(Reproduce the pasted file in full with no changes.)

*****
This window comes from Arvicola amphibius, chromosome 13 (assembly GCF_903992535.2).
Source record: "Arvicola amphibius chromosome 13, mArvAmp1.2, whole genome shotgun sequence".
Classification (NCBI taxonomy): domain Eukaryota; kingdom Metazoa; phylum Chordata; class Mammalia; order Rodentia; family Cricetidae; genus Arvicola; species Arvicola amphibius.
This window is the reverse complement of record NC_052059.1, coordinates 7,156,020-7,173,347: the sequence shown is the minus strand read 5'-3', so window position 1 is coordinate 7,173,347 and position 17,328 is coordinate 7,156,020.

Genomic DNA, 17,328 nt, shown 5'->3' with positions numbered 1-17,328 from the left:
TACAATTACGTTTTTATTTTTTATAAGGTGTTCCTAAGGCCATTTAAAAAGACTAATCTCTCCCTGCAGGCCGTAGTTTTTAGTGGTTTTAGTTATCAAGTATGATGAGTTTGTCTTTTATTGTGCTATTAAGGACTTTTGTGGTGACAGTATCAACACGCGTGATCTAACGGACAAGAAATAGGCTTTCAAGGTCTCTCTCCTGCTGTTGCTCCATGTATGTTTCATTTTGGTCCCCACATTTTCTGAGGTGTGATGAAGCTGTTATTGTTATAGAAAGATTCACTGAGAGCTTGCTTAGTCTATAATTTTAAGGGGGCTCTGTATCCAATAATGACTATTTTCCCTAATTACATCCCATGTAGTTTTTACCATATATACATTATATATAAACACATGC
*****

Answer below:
This window comes from Arvicola amphibius, chromosome 13 (assembly GCF_903992535.2).
Source record: "Arvicola amphibius chromosome 13, mArvAmp1.2, whole genome shotgun sequence".
Classification (NCBI taxonomy): domain Eukaryota; kingdom Metazoa; phylum Chordata; class Mammalia; order Rodentia; family Cricetidae; genus Arvicola; species Arvicola amphibius.
This window is the reverse complement of record NC_052059.1, coordinates 7,156,020-7,173,347: the sequence shown is the minus strand read 5'-3', so window position 1 is coordinate 7,173,347 and position 17,328 is coordinate 7,156,020.

Genomic DNA, 17,328 nt, shown 5'->3' with positions numbered 1-17,328 from the left:
TACAATTACGTTTTTATTTTTTATAAGGTGTTCCTAAGGCCATTTAAAAAGACTAATCTCTCCCTGCAGGCCGTAGTTTTTAGTGGTTTTAGTTATCAAGTATGATGAGTTTGTCTTTTATTGTGCTATTAAGGACTTTTGTGGTGACAGTATCAACACGCGTGATCTAACGGACAAGAAATAGGCTTTCAAGGTCTCTCTCCTGCTGTTGCTCCATGTATGTTTCATTTTGGTCCCCACATTTTCTGAGGTGTGATGAAGCTGTTATTGTTATAGAAAGATTCACTGAGAGCTTGCTTAGTCTATAATTTTAAGGGGGCTCTGTATCCAATAATGACTATTTTCCCTAATTACATCCCATGTAGTTTTTACCATATATACATTATATATAAACACATGC